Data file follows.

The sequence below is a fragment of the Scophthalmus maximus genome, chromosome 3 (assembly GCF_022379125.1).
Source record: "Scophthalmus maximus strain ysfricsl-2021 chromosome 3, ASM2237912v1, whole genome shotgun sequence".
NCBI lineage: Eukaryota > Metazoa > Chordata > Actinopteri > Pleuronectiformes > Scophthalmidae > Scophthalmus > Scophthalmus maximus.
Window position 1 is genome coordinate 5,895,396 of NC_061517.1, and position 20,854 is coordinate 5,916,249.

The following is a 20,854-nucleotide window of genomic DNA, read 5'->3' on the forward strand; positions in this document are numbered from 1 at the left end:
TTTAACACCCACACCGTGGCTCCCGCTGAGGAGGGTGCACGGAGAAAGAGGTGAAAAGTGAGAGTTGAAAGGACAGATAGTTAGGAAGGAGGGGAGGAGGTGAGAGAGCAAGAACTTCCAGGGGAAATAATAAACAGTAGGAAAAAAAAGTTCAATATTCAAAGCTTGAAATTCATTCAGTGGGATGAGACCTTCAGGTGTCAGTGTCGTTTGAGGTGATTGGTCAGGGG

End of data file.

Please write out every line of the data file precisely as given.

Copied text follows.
The sequence below is a fragment of the Scophthalmus maximus genome, chromosome 3 (assembly GCF_022379125.1).
Source record: "Scophthalmus maximus strain ysfricsl-2021 chromosome 3, ASM2237912v1, whole genome shotgun sequence".
NCBI lineage: Eukaryota > Metazoa > Chordata > Actinopteri > Pleuronectiformes > Scophthalmidae > Scophthalmus > Scophthalmus maximus.
Window position 1 is genome coordinate 5,895,396 of NC_061517.1, and position 20,854 is coordinate 5,916,249.

The following is a 20,854-nucleotide window of genomic DNA, read 5'->3' on the forward strand; positions in this document are numbered from 1 at the left end:
TTTAACACCCACACCGTGGCTCCCGCTGAGGAGGGTGCACGGAGAAAGAGGTGAAAAGTGAGAGTTGAAAGGACAGATAGTTAGGAAGGAGGGGAGGAGGTGAGAGAGCAAGAACTTCCAGGGGAAATAATAAACAGTAGGAAAAAAAAGTTCAATATTCAAAGCTTGAAATTCATTCAGTGGGATGAGACCTTCAGGTGTCAGTGTCGTTTGAGGTGATTGGTCAGGGG